The top four states in terms of new solar installations in the last year were Telangana, Karnataka, Andhra Pradesh, and Rajasthan. Andhra Pradesh surpassed Tamil Nadu, Rajasthan and Madhya Pradesh to become India’s top state for solar deployment. Interestingly, nearly 53 per cent of India’s solar pipeline concentrated in three southern states- Karnataka, Andhra Pradesh and Telengana. Significantly, India installed 5.5 GW in the last fiscal and the total utility scale solar capacity reached 12.5 GW by March 2017, according to the latest edition of ‘India Solar Map 2017’ by BRIDGE TO INDIA, a leading consulting and knowledge services provider in the Indian cleantech market. BRIDGE TO INDIA expects India to add 8 GW in the upcoming year and therefore expects market volumes to expand by 45 per cent. Ironically none of the eastern states figured in this list.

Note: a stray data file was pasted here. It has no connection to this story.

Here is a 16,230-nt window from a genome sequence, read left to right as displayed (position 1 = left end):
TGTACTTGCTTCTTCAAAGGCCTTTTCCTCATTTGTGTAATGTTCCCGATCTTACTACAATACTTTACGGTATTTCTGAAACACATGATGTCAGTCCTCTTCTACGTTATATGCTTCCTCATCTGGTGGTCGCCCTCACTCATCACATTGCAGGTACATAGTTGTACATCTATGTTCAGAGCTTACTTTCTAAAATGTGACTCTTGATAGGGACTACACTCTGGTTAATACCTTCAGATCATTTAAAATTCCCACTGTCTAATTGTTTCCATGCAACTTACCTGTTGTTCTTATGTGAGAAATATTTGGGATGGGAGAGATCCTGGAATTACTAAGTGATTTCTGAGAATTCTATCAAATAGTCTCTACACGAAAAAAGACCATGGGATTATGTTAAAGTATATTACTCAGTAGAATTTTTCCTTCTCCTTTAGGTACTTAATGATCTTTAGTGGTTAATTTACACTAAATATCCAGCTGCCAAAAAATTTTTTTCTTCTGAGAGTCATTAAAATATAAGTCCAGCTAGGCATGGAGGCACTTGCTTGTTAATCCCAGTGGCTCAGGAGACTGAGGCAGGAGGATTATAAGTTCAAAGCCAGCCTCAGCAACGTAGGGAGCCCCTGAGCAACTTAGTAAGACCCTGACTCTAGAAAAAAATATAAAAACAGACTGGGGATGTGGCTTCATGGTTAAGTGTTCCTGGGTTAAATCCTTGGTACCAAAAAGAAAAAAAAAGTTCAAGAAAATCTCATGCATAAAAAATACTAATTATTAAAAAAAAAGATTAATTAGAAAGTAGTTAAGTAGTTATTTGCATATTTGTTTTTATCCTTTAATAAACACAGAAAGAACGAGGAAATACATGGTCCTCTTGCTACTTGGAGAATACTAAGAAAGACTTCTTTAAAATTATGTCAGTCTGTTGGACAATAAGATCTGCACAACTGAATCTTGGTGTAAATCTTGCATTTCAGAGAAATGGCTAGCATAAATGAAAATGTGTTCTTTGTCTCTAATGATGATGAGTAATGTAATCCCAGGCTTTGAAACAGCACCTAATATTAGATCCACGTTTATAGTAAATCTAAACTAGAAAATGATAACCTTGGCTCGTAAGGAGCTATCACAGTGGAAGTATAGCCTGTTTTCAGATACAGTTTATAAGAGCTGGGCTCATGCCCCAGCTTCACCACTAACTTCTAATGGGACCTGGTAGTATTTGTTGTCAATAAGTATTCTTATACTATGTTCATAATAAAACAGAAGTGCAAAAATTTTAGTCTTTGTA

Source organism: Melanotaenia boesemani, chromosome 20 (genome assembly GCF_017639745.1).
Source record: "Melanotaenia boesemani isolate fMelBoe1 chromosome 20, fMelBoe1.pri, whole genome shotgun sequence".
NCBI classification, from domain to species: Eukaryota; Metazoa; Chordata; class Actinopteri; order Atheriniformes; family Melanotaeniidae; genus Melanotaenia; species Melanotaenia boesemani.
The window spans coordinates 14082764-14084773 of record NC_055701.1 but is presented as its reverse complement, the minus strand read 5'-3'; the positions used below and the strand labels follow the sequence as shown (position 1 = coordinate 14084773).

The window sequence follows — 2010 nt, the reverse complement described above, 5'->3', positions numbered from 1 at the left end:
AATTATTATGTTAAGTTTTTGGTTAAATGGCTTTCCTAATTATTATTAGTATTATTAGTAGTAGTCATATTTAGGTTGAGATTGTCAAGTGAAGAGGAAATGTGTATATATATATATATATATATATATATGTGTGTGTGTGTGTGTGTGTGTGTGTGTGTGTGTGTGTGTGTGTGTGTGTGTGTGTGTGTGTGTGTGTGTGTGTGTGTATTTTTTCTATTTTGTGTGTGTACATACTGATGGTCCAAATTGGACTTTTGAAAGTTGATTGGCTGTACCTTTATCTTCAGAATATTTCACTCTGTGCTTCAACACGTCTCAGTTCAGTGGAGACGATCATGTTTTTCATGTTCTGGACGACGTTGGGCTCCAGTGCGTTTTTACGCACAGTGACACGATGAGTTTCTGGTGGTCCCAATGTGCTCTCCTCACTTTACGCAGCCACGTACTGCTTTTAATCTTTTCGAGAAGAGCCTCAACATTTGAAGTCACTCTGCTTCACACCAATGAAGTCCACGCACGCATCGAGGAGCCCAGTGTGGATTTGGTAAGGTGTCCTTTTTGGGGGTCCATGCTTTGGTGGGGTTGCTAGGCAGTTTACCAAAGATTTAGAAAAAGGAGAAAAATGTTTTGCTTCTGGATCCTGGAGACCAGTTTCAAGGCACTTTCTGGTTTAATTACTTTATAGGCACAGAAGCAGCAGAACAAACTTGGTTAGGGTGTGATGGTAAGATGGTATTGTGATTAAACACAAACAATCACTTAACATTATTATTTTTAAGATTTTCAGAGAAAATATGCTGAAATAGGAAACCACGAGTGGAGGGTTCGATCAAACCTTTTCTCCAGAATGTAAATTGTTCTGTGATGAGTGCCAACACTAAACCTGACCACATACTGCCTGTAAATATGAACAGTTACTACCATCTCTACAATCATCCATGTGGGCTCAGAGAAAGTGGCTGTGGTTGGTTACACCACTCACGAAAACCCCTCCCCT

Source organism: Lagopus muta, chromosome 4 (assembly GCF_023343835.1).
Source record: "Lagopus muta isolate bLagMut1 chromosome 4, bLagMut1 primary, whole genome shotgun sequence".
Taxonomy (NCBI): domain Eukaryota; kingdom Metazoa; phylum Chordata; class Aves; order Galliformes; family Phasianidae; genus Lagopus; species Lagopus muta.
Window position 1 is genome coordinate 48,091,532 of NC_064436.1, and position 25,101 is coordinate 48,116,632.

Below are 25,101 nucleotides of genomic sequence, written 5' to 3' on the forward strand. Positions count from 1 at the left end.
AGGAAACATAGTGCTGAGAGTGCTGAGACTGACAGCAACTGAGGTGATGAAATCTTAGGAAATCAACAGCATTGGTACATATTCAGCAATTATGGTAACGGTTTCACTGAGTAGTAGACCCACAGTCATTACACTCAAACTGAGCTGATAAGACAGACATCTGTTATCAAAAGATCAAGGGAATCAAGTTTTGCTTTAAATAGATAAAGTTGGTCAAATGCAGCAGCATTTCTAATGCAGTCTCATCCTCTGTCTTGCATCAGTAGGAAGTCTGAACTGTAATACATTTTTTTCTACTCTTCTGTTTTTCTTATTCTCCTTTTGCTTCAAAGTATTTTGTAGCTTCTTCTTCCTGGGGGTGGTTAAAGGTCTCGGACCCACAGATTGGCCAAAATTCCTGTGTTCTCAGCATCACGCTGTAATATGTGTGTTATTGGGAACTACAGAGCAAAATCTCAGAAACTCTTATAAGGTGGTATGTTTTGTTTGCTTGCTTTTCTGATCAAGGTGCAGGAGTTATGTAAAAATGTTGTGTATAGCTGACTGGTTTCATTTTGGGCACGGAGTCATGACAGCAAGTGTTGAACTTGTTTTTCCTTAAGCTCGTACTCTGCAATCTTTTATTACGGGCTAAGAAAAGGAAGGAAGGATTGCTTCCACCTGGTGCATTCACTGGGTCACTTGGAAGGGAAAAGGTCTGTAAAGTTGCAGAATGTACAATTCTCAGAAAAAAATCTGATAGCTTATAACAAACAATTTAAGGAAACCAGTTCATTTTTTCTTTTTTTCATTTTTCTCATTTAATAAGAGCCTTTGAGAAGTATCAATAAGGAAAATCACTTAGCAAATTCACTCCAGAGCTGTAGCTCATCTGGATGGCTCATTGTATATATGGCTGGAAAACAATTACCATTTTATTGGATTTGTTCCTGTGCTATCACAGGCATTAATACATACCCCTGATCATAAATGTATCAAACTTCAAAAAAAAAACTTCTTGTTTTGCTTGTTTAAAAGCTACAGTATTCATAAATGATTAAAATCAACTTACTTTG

Huge demand for trained and well groomed personnel and professional
A number of studies suggest that if India is to reach its solar goals, the country would be needing at least 1 million trained and well groomed personnel and professional. The number would be even higher if one considers other forms of renewable energy. There have lots of initiatives from the government side to impart skill development training on solar energy. But one common complaint against such two-day programmes are that they do virtually nothing but churn out ‘certified solar professional’. Students going through such two day programmes, in many cases, do not even get to solar products, equipments, panels and accessories, said Sashanka Jana, a student who had gone through one such programmes.